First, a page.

• Flashing that is warped or dislodged

Weather and Natural Events

Chimneys can suffer damage because of relentless, heavy winds, pounding hail, lightning strikes, earthquakes, normal house-settling and other events. Much of this can’t be prevented, but it can be addressed immediately after it happens.

If you experience a major weather or natural event and know or believe your chimney has been damaged, don’t delay in arranging for a chimney services technician to take a look.

Chimney Inspection New Britain, CTAddressing Chimney Damage

Step one in addressing known or suspected chimney damage or as a follow-up after a chimney fire is an inspection by a CSIA-certified chimney professional. After a thorough assessment, the technician can recommend the exact type of repair work necessary to restore your chimney to health and keep it running safely and efficiently.

Northeastern Chimney of West Hartford, CT, provides our customers with certified chimney inspections, chimney cleaning, chimney repair and chimney rebuilding services. We’re licensed and insured and know how to fix any chimney problem fast and correctly. Call (860) 233-5770 with questions or to arrange an appointment.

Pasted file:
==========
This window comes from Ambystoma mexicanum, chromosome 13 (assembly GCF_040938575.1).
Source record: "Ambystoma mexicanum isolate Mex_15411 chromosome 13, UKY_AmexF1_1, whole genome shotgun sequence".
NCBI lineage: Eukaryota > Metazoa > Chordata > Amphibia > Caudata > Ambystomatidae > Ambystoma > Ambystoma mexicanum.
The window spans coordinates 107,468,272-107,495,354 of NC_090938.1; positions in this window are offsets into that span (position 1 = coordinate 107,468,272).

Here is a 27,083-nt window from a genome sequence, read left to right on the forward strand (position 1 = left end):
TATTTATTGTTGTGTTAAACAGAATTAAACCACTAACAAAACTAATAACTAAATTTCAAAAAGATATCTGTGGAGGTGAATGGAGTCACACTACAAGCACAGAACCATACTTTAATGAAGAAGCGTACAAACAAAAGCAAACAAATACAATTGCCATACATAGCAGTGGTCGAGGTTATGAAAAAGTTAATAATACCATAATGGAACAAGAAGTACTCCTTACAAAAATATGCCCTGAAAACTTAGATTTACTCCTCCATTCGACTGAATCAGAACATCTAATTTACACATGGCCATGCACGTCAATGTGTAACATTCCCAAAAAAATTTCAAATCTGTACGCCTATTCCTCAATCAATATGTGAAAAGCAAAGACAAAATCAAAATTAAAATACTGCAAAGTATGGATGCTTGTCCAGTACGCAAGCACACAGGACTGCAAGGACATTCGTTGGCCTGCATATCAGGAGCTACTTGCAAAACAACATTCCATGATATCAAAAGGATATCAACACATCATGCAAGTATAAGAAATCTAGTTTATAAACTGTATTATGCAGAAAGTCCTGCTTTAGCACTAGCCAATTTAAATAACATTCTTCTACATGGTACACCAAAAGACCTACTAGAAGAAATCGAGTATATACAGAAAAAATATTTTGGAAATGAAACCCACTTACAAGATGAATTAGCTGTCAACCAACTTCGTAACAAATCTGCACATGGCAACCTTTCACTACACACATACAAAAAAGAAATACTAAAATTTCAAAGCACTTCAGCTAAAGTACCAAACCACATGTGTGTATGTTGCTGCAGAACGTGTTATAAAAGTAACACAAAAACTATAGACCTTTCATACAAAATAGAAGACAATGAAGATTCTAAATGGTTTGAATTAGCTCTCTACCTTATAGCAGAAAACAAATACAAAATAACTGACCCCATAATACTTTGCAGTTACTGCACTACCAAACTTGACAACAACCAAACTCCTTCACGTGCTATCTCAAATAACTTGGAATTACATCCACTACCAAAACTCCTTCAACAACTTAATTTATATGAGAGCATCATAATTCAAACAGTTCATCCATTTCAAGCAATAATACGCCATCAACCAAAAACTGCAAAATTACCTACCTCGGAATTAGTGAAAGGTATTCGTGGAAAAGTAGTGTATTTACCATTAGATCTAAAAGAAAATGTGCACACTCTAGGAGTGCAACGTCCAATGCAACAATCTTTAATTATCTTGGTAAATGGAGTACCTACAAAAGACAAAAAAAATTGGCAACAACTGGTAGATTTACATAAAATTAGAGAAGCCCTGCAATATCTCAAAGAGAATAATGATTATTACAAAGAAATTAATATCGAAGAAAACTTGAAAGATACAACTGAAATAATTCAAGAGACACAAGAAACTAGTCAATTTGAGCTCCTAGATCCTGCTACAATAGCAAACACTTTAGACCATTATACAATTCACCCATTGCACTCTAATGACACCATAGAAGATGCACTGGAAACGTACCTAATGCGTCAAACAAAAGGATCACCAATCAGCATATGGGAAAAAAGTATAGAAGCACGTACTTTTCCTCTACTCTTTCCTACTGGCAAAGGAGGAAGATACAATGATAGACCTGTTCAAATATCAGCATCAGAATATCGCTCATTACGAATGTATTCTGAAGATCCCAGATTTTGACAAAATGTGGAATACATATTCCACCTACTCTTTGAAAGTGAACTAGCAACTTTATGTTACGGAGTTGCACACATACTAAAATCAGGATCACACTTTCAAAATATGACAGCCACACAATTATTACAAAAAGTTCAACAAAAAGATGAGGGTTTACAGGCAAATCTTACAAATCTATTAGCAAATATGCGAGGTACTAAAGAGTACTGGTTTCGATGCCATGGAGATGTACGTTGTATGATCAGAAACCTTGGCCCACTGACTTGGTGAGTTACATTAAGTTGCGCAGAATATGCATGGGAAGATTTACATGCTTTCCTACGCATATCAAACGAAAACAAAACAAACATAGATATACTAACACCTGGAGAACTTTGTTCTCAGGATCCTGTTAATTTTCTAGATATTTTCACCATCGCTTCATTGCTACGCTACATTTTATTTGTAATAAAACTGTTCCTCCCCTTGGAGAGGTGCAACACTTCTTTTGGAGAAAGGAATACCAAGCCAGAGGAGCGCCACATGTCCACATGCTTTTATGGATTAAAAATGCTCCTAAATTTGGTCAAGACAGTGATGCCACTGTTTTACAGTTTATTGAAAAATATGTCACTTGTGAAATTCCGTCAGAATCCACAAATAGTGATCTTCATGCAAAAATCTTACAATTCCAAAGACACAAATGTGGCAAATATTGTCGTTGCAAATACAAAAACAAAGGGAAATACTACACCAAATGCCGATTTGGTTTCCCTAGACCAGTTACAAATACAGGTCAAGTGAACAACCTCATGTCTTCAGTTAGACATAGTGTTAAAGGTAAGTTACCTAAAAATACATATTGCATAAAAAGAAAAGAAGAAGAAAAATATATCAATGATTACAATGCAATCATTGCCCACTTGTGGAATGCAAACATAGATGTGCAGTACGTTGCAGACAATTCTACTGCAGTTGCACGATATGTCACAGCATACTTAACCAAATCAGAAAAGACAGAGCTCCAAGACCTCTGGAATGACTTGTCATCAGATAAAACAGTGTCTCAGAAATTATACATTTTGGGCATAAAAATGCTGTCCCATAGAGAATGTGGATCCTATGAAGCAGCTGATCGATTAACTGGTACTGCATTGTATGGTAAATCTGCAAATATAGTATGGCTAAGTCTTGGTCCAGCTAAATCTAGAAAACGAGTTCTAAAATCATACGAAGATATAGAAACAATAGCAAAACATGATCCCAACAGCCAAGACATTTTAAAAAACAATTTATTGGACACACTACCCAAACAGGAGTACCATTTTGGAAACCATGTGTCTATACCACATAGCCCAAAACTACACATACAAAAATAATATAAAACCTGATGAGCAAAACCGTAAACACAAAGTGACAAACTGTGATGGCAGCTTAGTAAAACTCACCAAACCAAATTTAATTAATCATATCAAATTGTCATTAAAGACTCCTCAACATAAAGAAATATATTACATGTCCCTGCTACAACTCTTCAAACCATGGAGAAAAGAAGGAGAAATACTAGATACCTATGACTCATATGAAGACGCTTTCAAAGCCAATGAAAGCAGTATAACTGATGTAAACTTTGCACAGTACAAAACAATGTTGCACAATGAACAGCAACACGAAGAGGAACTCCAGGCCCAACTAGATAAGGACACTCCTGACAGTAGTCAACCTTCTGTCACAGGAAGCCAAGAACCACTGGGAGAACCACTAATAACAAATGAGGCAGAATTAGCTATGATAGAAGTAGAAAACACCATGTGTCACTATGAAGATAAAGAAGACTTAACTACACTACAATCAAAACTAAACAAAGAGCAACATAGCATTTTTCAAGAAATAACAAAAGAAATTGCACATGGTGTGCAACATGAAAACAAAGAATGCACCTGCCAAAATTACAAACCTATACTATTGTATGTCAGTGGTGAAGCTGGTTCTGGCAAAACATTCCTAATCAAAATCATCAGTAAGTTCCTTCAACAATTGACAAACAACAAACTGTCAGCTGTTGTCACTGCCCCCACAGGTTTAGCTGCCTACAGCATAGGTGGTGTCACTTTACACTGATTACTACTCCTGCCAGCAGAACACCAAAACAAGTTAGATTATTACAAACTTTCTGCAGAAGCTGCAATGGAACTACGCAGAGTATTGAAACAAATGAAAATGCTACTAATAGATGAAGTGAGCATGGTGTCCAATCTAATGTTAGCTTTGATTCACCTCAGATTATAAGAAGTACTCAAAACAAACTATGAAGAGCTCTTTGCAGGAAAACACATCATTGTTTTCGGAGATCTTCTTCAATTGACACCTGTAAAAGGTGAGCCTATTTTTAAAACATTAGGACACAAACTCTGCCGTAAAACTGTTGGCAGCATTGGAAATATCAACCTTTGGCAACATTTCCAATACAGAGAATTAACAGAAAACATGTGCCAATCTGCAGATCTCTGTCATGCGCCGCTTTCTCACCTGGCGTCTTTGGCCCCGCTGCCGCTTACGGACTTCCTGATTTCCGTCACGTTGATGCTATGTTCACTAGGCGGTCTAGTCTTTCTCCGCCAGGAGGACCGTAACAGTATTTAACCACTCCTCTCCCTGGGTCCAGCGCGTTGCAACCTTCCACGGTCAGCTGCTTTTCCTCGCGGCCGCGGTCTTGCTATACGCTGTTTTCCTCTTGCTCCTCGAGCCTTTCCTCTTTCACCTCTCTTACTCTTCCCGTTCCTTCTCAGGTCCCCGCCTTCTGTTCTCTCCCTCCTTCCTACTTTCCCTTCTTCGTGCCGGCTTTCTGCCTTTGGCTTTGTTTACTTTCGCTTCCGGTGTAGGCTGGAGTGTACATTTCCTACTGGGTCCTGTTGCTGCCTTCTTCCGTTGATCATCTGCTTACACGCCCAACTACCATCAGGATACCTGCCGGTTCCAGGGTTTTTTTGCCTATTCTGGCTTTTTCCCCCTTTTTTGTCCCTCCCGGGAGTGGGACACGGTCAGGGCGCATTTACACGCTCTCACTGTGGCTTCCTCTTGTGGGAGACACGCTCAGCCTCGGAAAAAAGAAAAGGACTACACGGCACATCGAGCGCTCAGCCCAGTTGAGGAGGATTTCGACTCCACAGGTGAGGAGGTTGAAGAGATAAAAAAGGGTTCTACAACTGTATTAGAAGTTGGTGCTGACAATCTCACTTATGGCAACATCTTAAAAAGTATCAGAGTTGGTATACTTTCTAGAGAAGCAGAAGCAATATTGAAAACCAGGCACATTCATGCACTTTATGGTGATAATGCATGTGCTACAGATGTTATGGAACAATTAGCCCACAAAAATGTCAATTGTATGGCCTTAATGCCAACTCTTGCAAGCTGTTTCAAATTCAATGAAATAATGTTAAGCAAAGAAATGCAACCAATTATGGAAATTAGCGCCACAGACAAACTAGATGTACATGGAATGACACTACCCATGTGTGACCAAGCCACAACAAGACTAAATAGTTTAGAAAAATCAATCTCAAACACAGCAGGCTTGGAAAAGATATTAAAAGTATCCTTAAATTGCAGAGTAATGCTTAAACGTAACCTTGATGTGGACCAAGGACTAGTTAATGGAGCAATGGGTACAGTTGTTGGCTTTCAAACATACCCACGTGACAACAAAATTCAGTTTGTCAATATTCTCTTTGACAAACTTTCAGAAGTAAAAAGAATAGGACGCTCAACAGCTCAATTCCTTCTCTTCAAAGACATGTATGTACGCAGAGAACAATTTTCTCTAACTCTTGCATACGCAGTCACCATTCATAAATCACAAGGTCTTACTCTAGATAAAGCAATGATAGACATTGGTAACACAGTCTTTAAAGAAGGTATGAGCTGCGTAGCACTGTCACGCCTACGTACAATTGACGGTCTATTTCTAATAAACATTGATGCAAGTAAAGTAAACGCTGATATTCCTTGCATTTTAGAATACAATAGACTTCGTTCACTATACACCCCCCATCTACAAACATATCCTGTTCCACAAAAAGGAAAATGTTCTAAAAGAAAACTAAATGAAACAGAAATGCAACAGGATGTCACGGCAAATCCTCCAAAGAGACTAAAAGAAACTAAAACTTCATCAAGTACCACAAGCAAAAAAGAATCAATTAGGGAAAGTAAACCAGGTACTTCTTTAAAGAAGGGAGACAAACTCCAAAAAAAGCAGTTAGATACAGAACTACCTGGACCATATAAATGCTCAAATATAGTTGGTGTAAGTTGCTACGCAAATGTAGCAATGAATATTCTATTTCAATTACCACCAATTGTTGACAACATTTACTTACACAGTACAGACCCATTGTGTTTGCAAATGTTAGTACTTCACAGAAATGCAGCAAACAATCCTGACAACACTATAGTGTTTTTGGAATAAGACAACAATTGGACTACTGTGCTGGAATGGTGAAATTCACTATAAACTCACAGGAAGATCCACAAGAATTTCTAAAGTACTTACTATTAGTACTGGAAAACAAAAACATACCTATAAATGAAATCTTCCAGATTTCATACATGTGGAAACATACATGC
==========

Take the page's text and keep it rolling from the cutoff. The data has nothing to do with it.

This post first appeared on

How Does a Chimney Work?

anatomy of a fireplaceChimneys are needed for not only fireplaces, but also for anything that burns coal, oil, wood, or gas. A chimney’s purpose is to remove carbon dioxide and other byproduct gases from the air. Having a chimney that properly works is essential to your safety. The Chimney Safety Institute of America recommends having your chimney, fireplace, and vents inspected at least once a year. If you suspect that your chimney has issues, or if you have not had it inspected in the past year, contact us here or call us at (781) 893-6611. 

Why Understanding Your Chimney Matters